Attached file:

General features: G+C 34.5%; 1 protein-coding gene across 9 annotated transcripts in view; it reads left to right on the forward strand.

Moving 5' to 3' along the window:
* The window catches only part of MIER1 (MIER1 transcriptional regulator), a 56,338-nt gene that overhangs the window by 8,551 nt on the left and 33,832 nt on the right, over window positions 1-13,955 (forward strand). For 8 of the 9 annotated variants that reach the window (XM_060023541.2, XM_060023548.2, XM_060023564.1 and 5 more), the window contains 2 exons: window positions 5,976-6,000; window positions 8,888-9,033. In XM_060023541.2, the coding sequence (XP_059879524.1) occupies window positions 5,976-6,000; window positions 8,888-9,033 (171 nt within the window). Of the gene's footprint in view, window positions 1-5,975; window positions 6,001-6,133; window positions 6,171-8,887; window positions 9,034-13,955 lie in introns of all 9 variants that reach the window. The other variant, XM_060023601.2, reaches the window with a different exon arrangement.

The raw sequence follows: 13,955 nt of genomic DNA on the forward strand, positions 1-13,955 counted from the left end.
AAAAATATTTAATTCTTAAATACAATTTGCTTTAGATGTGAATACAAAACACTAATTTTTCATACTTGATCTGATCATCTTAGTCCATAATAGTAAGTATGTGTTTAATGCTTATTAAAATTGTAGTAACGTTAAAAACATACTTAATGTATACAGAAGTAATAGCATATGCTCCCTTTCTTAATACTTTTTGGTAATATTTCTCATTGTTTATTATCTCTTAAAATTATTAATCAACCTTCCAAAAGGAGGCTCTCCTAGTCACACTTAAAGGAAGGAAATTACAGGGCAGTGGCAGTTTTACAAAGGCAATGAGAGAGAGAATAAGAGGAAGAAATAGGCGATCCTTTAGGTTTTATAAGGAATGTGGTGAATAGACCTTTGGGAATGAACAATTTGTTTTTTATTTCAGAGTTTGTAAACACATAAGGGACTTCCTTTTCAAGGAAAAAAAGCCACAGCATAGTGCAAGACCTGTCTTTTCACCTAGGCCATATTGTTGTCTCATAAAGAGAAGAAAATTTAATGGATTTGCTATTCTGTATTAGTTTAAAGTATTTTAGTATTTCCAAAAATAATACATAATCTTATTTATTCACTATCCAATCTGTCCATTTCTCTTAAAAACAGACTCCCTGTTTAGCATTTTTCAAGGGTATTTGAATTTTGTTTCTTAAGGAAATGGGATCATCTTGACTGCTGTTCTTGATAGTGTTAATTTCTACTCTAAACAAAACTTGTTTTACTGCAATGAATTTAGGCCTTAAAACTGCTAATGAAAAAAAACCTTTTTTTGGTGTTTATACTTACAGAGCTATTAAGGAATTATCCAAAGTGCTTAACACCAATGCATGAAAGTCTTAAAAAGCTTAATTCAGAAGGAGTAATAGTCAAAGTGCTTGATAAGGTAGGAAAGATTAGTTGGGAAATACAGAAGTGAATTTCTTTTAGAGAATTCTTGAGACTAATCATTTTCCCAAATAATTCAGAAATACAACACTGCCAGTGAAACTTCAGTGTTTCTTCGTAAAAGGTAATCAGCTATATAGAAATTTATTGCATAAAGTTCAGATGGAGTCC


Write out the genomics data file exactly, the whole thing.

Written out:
General features: G+C 34.5%; 1 protein-coding gene across 9 annotated transcripts in view; it reads left to right on the forward strand.

Moving 5' to 3' along the window:
* The window catches only part of MIER1 (MIER1 transcriptional regulator), a 56,338-nt gene that overhangs the window by 8,551 nt on the left and 33,832 nt on the right, over window positions 1-13,955 (forward strand). For 8 of the 9 annotated variants that reach the window (XM_060023541.2, XM_060023548.2, XM_060023564.1 and 5 more), the window contains 2 exons: window positions 5,976-6,000; window positions 8,888-9,033. In XM_060023541.2, the coding sequence (XP_059879524.1) occupies window positions 5,976-6,000; window positions 8,888-9,033 (171 nt within the window). Of the gene's footprint in view, window positions 1-5,975; window positions 6,001-6,133; window positions 6,171-8,887; window positions 9,034-13,955 lie in introns of all 9 variants that reach the window. The other variant, XM_060023601.2, reaches the window with a different exon arrangement.

The raw sequence follows: 13,955 nt of genomic DNA on the forward strand, positions 1-13,955 counted from the left end.
AAAAATATTTAATTCTTAAATACAATTTGCTTTAGATGTGAATACAAAACACTAATTTTTCATACTTGATCTGATCATCTTAGTCCATAATAGTAAGTATGTGTTTAATGCTTATTAAAATTGTAGTAACGTTAAAAACATACTTAATGTATACAGAAGTAATAGCATATGCTCCCTTTCTTAATACTTTTTGGTAATATTTCTCATTGTTTATTATCTCTTAAAATTATTAATCAACCTTCCAAAAGGAGGCTCTCCTAGTCACACTTAAAGGAAGGAAATTACAGGGCAGTGGCAGTTTTACAAAGGCAATGAGAGAGAGAATAAGAGGAAGAAATAGGCGATCCTTTAGGTTTTATAAGGAATGTGGTGAATAGACCTTTGGGAATGAACAATTTGTTTTTTATTTCAGAGTTTGTAAACACATAAGGGACTTCCTTTTCAAGGAAAAAAAGCCACAGCATAGTGCAAGACCTGTCTTTTCACCTAGGCCATATTGTTGTCTCATAAAGAGAAGAAAATTTAATGGATTTGCTATTCTGTATTAGTTTAAAGTATTTTAGTATTTCCAAAAATAATACATAATCTTATTTATTCACTATCCAATCTGTCCATTTCTCTTAAAAACAGACTCCCTGTTTAGCATTTTTCAAGGGTATTTGAATTTTGTTTCTTAAGGAAATGGGATCATCTTGACTGCTGTTCTTGATAGTGTTAATTTCTACTCTAAACAAAACTTGTTTTACTGCAATGAATTTAGGCCTTAAAACTGCTAATGAAAAAAAACCTTTTTTTGGTGTTTATACTTACAGAGCTATTAAGGAATTATCCAAAGTGCTTAACACCAATGCATGAAAGTCTTAAAAAGCTTAATTCAGAAGGAGTAATAGTCAAAGTGCTTGATAAGGTAGGAAAGATTAGTTGGGAAATACAGAAGTGAATTTCTTTTAGAGAATTCTTGAGACTAATCATTTTCCCAAATAATTCAGAAATACAACACTGCCAGTGAAACTTCAGTGTTTCTTCGTAAAAGGTAATCAGCTATATAGAAATTTATTGCATAAAGTTCAGATGGAGTCC